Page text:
Disney animators showed that they’d found the secret to giving princess tales a demographics-defying appeal with the Rapunzel update “Tangled” a few years ago. They prove it wasn’t a fluke with the 3-D animated “Frozen,” their similarly conceived loose riff on Hans Christian Andersen’s fairy tale “The Snow Queen.” Remember the movie’s wordless, “Ice Age”-y early teaser of a snowman and a reindeer dueling over a carrot? You might well be surprised to find that it’s so tangential to the girl-powered main action, it’s not even part of it. And you’ll be amazed at how little it matters, blissfully entertained as you’ll be by what the film is actually selling.
Kristen Bell injects a whole lot of peppy personality into the story (and her singing) as Anna, a princess in a Scandinavian-ish kingdom gripped by one doozy of a cold snap. An opening prologue shows us how tiny Anna used to delight in the magical frost powers of her older sister, Elsa (Idina Menzel, the Broadway powerhouse also known for appearances on “Glee”), until a near-fatal playtime mishap. The episode left Anna with no memory of her sister’s secret, and left Elsa sorrowfully determined to keep it that way by shutting her out, along with the rest of the world.
Then the world comes knocking because it’s time for Elsa to be coronated as queen. Revelry leads to love-at-first-sight romance for Anna and dashing Prince Hans (Santino Fontana), who ask for Elsa’s blessing of their insta-marriage. Cue sisterly quarreling about impulsiveness and emotional unavailability, including a spat that pushes Elsa to unleash her abilities with fear-inspiring fury straight out of an “X-Men” comic. The entire kingdom is plunged into eternal winter, Elsa flees to an ice castle she creates high in the mountains, and Anna bravely sets off to find her and work it all out.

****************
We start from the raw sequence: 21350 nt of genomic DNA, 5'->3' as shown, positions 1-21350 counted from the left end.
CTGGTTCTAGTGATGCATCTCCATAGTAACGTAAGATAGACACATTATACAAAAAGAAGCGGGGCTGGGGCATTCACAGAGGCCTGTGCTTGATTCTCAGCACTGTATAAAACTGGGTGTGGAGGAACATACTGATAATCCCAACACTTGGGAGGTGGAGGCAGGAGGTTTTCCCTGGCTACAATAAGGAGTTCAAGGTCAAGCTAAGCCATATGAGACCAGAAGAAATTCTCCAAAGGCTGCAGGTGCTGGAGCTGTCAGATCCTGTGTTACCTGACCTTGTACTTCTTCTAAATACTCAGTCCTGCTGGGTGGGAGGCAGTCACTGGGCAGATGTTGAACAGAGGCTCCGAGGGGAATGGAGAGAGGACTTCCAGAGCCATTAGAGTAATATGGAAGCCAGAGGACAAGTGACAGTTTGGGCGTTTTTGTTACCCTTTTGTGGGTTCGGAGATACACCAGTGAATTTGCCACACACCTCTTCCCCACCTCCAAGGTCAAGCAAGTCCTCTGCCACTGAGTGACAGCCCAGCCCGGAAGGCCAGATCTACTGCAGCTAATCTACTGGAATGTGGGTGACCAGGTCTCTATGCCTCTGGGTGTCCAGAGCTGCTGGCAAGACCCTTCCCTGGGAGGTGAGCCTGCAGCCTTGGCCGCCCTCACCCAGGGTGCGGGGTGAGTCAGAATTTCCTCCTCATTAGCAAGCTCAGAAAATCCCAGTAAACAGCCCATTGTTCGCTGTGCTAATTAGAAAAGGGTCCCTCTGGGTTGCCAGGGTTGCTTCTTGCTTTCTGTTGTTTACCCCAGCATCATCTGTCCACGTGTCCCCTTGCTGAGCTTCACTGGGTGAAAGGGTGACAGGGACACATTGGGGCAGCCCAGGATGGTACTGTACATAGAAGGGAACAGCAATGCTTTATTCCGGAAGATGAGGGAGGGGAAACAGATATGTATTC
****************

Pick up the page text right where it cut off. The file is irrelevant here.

It’s at this point that writer-directors Chris Buck (“Surf’s Up”) and Jennifer Lee (“Wreck-It Ralph”) finally deliver something a bit closer to that initial promo, as Anna teams up with Kristoff (Jonathan Groff, “Glee”), a rough-but-hunky outdoorsman who’s got his own meet-cute dynamic with her. (The reindeer, Sven, is Kristoff’s; he’s the howling Chewie to Kristoff’s Han.) They also get some help from that snowman, Olaf (Josh Gad, TV’s “1600 Penn”), an irrepressibly cheery innocent who hilariously dreams of how wonderful warm weather must be. Frosty looks like Savvy by comparison.
The humor and imagery make it tough to gauge whether the film’s songwriting, by Kristen Anderson-Lopez (2011’s “Winnie the Pooh”) and Tony-winner husband Robert Lopez (“The Book of Mormon”), will produce anything as memorable as “Tangled” did with “I’ve Got a Dream.” Gad’s ditty “In Summer” is all about the gags we’re seeing. Menzel has a soaring number, “Let It Go,” set to shots of her unfettered character conjuring her mountain retreat – a spectacular 3-D swirl of ice shards and intricate snowflakes that partly trumps the music. (This is also one of the carefully doled-out moments when the movie’s icy aesthetic sparkles; more often, the palette is an enveloping wintry gray.)
“Frozen” could also leave its mark as the next step in the Disney Princess feminist revisionism championed by last year’s “Brave.” Where that film staunchly pushed a men-don’t-define-me theme throughout, here it’s the requisite fairy tale ending that gets tweaked.
Closing note: Theatergoers should allow enough time to get the kids settled before the rewarding opening short. It’s an old-time Mickey Mouse romp in black and white – and one that reasserts the relevance of vintage animated comedy in surprising ways.